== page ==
London was brought to a standstill Wednesday morning after militant climate change protesters cause havoc for a third day in a row, climbing and gluing themselves on subway trains, causing road closures and other disruption, leading to an arrest of nearly 300 people in the past 48 hours.
The protesters calling themselves Extinction Rebellion, which were also responsible for a naked protest in the British Parliament earlier this month, are demanding the government to legally commit to reducing net carbon emissions to zero in the next six years and are willing to go to jail for the cause.
Londoners’ morning commute was particularly disrupted after the protesters climbed on top of a Docklands Light Railway (DLR) train in East London, prompting shutdown or severe delays on numerous underground lines.
The group has been clashing with police officers and blocking traffic in Central London, including near Parliament, since Monday, resulting in at least 290 arrests, the BBC reported.
The scale of the arrests forced the police to reveal that “contingency plans are in place should custody suites become full.”
In addition to furious Londoners, the methods of the protest were criticized by left-wing London Mayor Sadiq Khan, who said that while he believes climate change must be tackled, he was “extremely concerned” about the disruptions.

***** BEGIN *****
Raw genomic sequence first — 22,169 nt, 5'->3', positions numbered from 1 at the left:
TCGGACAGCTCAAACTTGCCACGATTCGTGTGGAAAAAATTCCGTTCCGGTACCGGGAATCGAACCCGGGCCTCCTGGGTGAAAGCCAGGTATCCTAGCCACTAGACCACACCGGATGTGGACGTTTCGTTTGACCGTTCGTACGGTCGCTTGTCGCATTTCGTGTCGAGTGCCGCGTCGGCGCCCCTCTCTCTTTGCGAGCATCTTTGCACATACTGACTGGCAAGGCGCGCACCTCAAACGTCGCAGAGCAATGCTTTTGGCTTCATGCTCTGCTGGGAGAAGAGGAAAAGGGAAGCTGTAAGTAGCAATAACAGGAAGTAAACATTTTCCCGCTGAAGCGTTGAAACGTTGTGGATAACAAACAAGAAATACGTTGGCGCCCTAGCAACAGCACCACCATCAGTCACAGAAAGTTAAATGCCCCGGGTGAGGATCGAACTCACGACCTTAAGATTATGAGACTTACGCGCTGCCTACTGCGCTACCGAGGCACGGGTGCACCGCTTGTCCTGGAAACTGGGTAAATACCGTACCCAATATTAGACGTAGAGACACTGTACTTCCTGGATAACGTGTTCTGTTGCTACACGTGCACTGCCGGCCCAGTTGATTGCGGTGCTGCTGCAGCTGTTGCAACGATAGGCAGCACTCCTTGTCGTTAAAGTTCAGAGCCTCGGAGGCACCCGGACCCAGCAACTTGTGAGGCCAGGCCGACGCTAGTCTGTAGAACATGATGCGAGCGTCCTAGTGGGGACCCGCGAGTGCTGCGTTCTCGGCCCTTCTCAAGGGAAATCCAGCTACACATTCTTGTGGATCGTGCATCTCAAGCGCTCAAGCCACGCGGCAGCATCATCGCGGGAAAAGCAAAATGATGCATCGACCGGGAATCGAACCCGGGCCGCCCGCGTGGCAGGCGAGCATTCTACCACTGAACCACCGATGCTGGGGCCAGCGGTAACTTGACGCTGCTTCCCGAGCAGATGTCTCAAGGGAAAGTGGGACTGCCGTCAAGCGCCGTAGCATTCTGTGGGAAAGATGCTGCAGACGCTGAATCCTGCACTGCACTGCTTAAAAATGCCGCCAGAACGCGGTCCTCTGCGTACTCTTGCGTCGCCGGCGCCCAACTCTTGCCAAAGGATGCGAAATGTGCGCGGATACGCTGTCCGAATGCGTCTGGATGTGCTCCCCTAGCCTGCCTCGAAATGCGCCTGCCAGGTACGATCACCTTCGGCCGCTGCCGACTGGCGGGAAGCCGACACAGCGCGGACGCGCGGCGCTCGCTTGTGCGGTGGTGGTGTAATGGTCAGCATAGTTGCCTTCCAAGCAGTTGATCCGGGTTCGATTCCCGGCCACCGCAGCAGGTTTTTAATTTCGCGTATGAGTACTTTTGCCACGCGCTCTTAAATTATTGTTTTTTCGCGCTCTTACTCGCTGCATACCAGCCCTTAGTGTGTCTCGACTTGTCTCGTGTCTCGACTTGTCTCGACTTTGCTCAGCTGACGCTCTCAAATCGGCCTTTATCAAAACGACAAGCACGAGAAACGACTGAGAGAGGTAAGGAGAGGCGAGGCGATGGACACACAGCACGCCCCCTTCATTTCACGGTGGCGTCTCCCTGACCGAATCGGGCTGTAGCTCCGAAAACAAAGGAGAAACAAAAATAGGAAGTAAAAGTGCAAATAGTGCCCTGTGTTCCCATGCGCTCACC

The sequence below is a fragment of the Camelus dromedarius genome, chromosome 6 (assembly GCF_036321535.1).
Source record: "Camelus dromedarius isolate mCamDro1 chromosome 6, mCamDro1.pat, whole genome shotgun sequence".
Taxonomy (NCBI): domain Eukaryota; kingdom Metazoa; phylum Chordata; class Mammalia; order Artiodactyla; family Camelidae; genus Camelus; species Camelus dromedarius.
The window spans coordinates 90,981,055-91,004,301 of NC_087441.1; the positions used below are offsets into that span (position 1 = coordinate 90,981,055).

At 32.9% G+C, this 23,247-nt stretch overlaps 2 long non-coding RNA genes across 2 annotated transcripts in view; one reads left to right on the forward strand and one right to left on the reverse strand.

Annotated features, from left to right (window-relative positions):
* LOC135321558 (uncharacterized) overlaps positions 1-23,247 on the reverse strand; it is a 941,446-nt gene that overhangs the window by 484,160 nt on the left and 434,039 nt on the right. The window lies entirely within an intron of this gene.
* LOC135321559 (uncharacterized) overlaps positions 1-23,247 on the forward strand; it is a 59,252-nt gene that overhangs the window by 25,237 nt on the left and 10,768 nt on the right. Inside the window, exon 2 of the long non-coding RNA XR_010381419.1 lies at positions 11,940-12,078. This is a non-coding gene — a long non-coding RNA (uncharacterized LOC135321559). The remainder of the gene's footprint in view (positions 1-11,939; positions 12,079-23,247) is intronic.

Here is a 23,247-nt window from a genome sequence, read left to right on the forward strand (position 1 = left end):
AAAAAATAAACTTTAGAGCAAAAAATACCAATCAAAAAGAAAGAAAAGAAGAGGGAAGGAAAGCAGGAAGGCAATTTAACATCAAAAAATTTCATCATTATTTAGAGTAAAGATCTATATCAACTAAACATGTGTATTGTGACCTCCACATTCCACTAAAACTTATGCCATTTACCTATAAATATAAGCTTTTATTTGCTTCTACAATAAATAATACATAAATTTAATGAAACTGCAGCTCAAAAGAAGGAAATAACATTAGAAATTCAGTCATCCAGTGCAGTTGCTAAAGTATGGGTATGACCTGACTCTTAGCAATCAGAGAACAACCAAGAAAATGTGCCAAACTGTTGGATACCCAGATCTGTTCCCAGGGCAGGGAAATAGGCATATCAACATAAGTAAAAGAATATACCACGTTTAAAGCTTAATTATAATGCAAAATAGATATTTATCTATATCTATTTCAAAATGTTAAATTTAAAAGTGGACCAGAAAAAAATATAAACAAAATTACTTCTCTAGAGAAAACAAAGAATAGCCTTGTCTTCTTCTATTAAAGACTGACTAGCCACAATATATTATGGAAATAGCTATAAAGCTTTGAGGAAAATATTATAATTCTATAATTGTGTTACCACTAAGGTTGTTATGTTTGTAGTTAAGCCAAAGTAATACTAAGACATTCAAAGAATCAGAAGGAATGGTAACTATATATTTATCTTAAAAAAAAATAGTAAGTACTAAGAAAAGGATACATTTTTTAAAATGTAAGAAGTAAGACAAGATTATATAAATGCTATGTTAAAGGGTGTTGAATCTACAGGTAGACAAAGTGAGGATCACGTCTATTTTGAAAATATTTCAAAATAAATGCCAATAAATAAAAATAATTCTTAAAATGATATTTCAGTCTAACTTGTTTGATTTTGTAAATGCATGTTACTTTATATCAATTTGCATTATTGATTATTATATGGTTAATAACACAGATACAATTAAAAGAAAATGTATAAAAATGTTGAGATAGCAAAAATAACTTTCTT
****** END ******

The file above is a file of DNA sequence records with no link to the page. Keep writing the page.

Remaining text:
“It is absolutely crucial to get more people using public transport, as well as walking and cycling, if we are to tackle this climate emergency — and millions of Londoners depend on the Underground network to get about their daily lives in our city,” he tweeted.
“Targeting public transport in this way would only damage the cause of all of us who want to tackle climate change, as well as risking Londoners' safety and I'd implore anyone considering doing so to think again.”
The militant protesters also glued their hands to the train carriages as they touted their success in causing mayhem in the capital, prompting the authorities to turn off the transportation system’s public Wi-Fi to stop them from coordinating actions, the Daily Mail reported.
Some commuters said the protest was “ridiculous” because it only forced commuters to use their cars rather than using the considerably more environmentally-friendly subway.
Transport disruptions reportedly affected 500,000 people over the last few days, while retailers located on the high street say they lost about $12 million in sales in the last two days due to the protests.
Farhana Yamin, a protester who was arrested on Tuesday, apologized to Londoners on BBC Radio 4 but insisted that such actions are justified.
“I totally want to apologize to people using public transport. But at the same time we need to take actions that are disruptive so everyone understands the dangers we're facing right now,” she said.
“I'm not someone who goes out on to the streets and disrupts and gets arrested for no reason at all. But I feel people should understand that we are at a critical moment in our humanity's history.”